I was hoping, when I flipped through this, that the issues featuring Juggernaut (not to mention the indication of the cover of the collection) were his firs appearances. Turns out that was wrong. These issues were a return engagement, but also an expansion on the mythology of the character.
Still, they solve one of the mysteries in the volume, the big secret Professor X has kept in his lab and has been working on for several issues now. Juggernaut, Cain Marko, is Xavier’s step-brother, a fact anyone who watched the classics 1990s cartoon knew already (but a fact that didn’t factor in X-MEN 3: THE LAST STAND), and so his personal interest shouldn’t be surprising, but the fact that Juggernaut is otherwise just another villain that the team is defeated by and later defeats should count as a little disappointing, but indicative of the storytelling of the time.
Roy Thomas continues to have fun with pop culture, referencing several hip things even readers in the 21st Century will recognize, but whether or not writers in the Marvel Bullpen actually cared about any of it is a matter for debate, more like window-dressing is how it comes off, even in the story itself, trying to make the young characters seem relevant to young readers who would’ve needed such excuses. (Curiously, and pointedly, no movie based on a Marvel character so far has made any such efforts.)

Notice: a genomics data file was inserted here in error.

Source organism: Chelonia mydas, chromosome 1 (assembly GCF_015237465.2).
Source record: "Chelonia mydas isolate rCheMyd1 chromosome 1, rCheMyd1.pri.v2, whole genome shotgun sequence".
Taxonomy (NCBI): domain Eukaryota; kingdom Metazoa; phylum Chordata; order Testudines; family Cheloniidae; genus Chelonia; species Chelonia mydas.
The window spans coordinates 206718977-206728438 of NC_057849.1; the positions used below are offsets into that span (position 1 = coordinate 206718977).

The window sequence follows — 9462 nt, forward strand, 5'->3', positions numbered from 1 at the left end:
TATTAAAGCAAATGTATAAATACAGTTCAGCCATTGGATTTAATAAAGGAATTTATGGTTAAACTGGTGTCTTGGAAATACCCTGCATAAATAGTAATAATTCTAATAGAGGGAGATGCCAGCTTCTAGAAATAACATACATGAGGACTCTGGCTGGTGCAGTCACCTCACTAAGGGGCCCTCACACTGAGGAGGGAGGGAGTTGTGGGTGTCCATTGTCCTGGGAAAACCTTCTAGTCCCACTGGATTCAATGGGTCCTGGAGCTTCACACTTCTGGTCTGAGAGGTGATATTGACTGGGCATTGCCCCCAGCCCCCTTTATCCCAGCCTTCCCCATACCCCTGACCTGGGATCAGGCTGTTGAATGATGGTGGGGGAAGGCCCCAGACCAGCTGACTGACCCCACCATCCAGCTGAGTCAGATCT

Scott is still anguishing over telling Jean that he loves her, and keeps postponing it, even though they’re now spending a considerable amount of time together, and having jettisoned Warren successfully from the love-triangle (having now been replaced simply by Scott’s anguish and general angst). You’d think a romance so protracted would have longer ramifications to later stories, but Jean was killed off permanently years ago (unless she returns in AvX), and few writers seem interested in memorializing either the relationship or Jean (which again, is just baffling), leaving it to the past as if it’s no longer relevant.